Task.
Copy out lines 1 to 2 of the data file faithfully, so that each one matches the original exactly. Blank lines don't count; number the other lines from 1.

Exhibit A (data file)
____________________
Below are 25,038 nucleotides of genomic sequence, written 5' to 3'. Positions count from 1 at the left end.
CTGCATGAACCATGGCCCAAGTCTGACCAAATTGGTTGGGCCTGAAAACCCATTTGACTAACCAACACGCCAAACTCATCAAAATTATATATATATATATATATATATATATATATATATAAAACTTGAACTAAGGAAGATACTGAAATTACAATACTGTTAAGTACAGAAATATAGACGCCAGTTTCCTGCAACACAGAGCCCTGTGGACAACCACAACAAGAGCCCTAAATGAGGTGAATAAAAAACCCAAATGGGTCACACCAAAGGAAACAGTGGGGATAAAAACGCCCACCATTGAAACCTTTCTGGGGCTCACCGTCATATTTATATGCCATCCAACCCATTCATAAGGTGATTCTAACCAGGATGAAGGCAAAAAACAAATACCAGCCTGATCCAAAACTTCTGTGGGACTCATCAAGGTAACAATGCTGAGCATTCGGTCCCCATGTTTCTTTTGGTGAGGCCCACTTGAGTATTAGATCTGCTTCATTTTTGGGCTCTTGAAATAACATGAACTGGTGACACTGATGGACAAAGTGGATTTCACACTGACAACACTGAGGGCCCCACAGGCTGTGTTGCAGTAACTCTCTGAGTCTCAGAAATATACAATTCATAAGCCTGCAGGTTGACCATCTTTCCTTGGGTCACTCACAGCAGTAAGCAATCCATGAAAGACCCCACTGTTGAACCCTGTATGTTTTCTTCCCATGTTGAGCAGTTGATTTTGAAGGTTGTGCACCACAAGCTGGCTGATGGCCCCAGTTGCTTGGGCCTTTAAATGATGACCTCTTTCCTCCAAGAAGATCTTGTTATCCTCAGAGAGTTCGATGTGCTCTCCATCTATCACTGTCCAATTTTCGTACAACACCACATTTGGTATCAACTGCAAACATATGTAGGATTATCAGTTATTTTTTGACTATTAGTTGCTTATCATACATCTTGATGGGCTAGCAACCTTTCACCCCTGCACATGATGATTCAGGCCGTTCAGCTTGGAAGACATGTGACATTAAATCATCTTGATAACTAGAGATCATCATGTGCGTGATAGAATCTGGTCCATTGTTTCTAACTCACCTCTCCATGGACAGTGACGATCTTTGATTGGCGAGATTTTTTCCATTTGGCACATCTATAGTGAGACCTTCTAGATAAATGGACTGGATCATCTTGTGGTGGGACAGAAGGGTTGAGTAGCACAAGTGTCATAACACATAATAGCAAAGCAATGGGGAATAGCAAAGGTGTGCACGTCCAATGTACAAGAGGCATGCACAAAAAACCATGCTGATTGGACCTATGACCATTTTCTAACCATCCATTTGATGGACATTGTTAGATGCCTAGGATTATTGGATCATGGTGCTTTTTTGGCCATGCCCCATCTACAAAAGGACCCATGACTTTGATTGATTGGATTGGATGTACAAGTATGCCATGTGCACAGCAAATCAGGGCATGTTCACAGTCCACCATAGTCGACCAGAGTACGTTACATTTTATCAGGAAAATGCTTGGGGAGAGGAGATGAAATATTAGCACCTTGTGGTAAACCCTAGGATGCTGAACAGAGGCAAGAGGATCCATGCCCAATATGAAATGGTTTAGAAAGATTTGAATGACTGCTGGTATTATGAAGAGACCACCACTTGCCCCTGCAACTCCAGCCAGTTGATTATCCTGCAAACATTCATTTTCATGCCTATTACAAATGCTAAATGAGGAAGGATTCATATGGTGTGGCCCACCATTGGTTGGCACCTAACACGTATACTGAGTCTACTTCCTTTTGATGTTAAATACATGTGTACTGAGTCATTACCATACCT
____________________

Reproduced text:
Below are 25,038 nucleotides of genomic sequence, written 5' to 3'. Positions count from 1 at the left end.
CTGCATGAACCATGGCCCAAGTCTGACCAAATTGGTTGGGCCTGAAAACCCATTTGACTAACCAACACGCCAAACTCATCAAAATTATATATATATATATATATATATATATATATATATAAAACTTGAACTAAGGAAGATACTGAAATTACAATACTGTTAAGTACAGAAATATAGACGCCAGTTTCCTGCAACACAGAGCCCTGTGGACAACCACAACAAGAGCCCTAAATGAGGTGAATAAAAAACCCAAATGGGTCACACCAAAGGAAACAGTGGGGATAAAAACGCCCACCATTGAAACCTTTCTGGGGCTCACCGTCATATTTATATGCCATCCAACCCATTCATAAGGTGATTCTAACCAGGATGAAGGCAAAAAACAAATACCAGCCTGATCCAAAACTTCTGTGGGACTCATCAAGGTAACAATGCTGAGCATTCGGTCCCCATGTTTCTTTTGGTGAGGCCCACTTGAGTATTAGATCTGCTTCATTTTTGGGCTCTTGAAATAACATGAACTGGTGACACTGATGGACAAAGTGGATTTCACACTGACAACACTGAGGGCCCCACAGGCTGTGTTGCAGTAACTCTCTGAGTCTCAGAAATATACAATTCATAAGCCTGCAGGTTGACCATCTTTCCTTGGGTCACTCACAGCAGTAAGCAATCCATGAAAGACCCCACTGTTGAACCCTGTATGTTTTCTTCCCATGTTGAGCAGTTGATTTTGAAGGTTGTGCACCACAAGCTGGCTGATGGCCCCAGTTGCTTGGGCCTTTAAATGATGACCTCTTTCCTCCAAGAAGATCTTGTTATCCTCAGAGAGTTCGATGTGCTCTCCATCTATCACTGTCCAATTTTCGTACAACACCACATTTGGTATCAACTGCAAACATATGTAGGATTATCAGTTATTTTTTGACTATTAGTTGCTTATCATACATCTTGATGGGCTAGCAACCTTTCACCCCTGCACATGATGATTCAGGCCGTTCAGCTTGGAAGACATGTGACATTAAATCATCTTGATAACTAGAGATCATCATGTGCGTGATAGAATCTGGTCCATTGTTTCTAACTCACCTCTCCATGGACAGTGACGATCTTTGATTGGCGAGATTTTTTCCATTTGGCACATCTATAGTGAGACCTTCTAGATAAATGGACTGGATCATCTTGTGGTGGGACAGAAGGGTTGAGTAGCACAAGTGTCATAACACATAATAGCAAAGCAATGGGGAATAGCAAAGGTGTGCACGTCCAATGTACAAGAGGCATGCACAAAAAACCATGCTGATTGGACCTATGACCATTTTCTAACCATCCATTTGATGGACATTGTTAGATGCCTAGGATTATTGGATCATGGTGCTTTTTTGGCCATGCCCCATCTACAAAAGGACCCATGACTTTGATTGATTGGATTGGATGTACAAGTATGCCATGTGCACAGCAAATCAGGGCATGTTCACAGTCCACCATAGTCGACCAGAGTACGTTACATTTTATCAGGAAAATGCTTGGGGAGAGGAGATGAAATATTAGCACCTTGTGGTAAACCCTAGGATGCTGAACAGAGGCAAGAGGATCCATGCCCAATATGAAATGGTTTAGAAAGATTTGAATGACTGCTGGTATTATGAAGAGACCACCACTTGCCCCTGCAACTCCAGCCAGTTGATTATCCTGCAAACATTCATTTTCATGCCTATTACAAATGCTAAATGAGGAAGGATTCATATGGTGTGGCCCACCATTGGTTGGCACCTAACACGTATACTGAGTCTACTTCCTTTTGATGTTAAATACATGTGTACTGAGTCATTACCATACCT